The one I got has a 32mm thread. I screwed it into a 32 to 40MM adapting socket, and then all the rest uses 40MM fittings. Loosely screw the whole unit together like on the photo. Fit the two 20mm pipe fittings as per photo.

You will also need a bit of HEAVY 20 amp wire. The new surfex cable worked fine for me. Also, not shown. a thermostat that fits inside the geyser element. See it on the wiring.

Step 4: Assembly and Rustproofing

Picture of Assembly and Rustproofing

I am not teaching basic plumbing here.

Screw everything together, tight, but not overtight, using teflon sealing tape or whatever they use in your part of the world. Now I plugged the two 20mm loose ends with paper, and found a temporary nylon screw-plug for the the element hole.

I painted the outside with block rustproofing, then I poured 3/4 cup of super rustproofing paint in, closed and shook it!

Then I drained the excess paint back into the can, and baked it two days in the hot sun. .

Step 5: Fit the Element

Picture of Fit the Element

Now screw the element in taking care not to damage it or the fibre washer.

Step 6: Test for Waterproofing

Picture of Test for Waterproofing

Connect a pressure hosepipe from the garden to the unit.

Open the tap, and then close the open end with a thumb, checking for leaks.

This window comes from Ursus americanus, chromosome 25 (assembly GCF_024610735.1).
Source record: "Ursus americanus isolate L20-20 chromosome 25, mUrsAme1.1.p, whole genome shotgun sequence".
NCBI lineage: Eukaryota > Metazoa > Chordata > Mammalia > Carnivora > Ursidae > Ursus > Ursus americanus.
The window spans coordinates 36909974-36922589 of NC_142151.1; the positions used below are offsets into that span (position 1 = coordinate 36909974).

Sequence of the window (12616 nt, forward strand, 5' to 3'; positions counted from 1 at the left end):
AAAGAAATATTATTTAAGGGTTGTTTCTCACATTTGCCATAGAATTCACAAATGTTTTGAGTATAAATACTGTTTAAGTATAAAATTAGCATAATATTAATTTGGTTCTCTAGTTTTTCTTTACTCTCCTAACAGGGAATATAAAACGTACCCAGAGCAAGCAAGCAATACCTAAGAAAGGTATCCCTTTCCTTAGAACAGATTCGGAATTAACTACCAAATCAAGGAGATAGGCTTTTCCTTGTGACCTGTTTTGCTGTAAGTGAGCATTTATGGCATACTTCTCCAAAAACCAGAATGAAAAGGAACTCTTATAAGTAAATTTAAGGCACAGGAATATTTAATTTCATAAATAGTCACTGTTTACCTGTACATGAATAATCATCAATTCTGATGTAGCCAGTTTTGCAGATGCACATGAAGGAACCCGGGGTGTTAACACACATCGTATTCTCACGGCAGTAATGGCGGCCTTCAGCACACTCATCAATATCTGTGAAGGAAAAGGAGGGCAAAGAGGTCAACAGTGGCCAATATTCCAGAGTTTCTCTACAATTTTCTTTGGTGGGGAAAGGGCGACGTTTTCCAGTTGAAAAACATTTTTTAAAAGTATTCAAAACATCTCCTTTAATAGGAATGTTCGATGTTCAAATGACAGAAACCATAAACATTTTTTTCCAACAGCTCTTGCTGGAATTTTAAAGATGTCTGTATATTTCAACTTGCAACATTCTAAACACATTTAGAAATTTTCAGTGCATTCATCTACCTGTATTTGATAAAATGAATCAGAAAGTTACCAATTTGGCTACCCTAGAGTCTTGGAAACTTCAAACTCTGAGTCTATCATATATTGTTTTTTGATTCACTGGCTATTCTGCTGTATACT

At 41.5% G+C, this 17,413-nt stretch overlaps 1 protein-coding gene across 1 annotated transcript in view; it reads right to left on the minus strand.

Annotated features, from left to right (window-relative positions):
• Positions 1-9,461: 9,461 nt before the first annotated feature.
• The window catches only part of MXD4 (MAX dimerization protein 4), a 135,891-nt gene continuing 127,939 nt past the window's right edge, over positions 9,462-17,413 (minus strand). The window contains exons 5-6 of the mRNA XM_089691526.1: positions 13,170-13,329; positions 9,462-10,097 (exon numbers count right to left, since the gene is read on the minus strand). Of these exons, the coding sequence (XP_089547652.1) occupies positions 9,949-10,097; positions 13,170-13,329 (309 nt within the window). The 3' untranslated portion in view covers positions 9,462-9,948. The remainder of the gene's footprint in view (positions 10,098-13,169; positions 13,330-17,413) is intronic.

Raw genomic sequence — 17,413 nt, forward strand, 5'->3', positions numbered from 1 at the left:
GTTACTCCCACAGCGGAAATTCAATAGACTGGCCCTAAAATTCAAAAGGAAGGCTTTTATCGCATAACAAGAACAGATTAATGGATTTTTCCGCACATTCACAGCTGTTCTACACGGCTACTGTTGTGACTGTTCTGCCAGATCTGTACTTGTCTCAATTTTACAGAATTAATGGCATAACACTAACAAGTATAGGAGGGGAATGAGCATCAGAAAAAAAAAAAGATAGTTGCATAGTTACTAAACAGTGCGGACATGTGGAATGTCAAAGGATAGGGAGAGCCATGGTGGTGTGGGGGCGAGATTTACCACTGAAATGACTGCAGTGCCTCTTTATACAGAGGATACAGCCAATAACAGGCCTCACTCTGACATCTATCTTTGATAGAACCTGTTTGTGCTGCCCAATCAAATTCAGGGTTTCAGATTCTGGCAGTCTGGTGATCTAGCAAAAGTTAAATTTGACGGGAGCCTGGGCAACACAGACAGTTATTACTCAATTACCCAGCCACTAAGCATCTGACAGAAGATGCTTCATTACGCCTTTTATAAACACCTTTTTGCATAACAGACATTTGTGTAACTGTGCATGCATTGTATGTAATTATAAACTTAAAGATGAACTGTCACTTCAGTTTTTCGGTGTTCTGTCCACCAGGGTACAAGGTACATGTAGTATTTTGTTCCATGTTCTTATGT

Step 7: Prepare the Wires.

Picture of Prepare the Wires.

Prepare the wire well, as the element draws a lot of power, and any loose or bad fitting wire can cause arching and a fire in your house! Do not over or under tighten the terminals. The copper should by squashed a bit, but not get cut. If you do not have the knowledge, please show it to an electrician and ask him to OK it!

Step 8: The Wiring

Picture of The Wiring

Connect as per diagram. You can test it with a multimer, but not with power! Turn the thermostat to click on and off and then leave it at about 50 degrees.

Your unit is now ready for fitting or inspecting by a trusted / qualified person.

It is important that it be earthed properly.

Step 9: Fit It Into the Donkey.

Picture of Fit It Into the Donkey.

My donkey is an old steel donkey, which is getting very difficult to find. They were commonly used in houses built in the 40 and 50's. working in conjunction with a coal stove.

It is wrapped in old blankets and sleeping bags, and keeps the water very hot for up to 3 days.

It is sitting in the ceiling above our kitchen and bathroom.

Step 10: Orientate It Correctly for Thermal Flow.

Picture of  Orientate It Correctly for Thermal Flow.

Orientate it so that the hot water will always rise. If there is only one place which is not running uphill, the whole system will stop working. Check the photo.

After you connected the wires, turn it on and watch the unit.

It should get hot to the touch, but not excessively so.

As the water heats it will rise and be replaced by cold water from the bottom. Once all the water is hot, the thermostat will turn it off.

Step 11: Connect the Power Wire and Switch.

Picture of Connect the Power Wire and Switch.

I really and seriously instruct you to find a clockwork timer switch. They are cheap and work very well.

This one has been working for some 8 years as you can see from the dirt!

Whilst the thermostat will give protection against overheating, playing double safe with a house and lives is essential. Power the unit at a 15 amp- plug, running through the necessary circuit breakers and earth leakage.

ENJOY A HOT SHOWER ON A RAINY DAY!

Comments

tomatoskins (author)2017-12-07

What a great way to warm your water!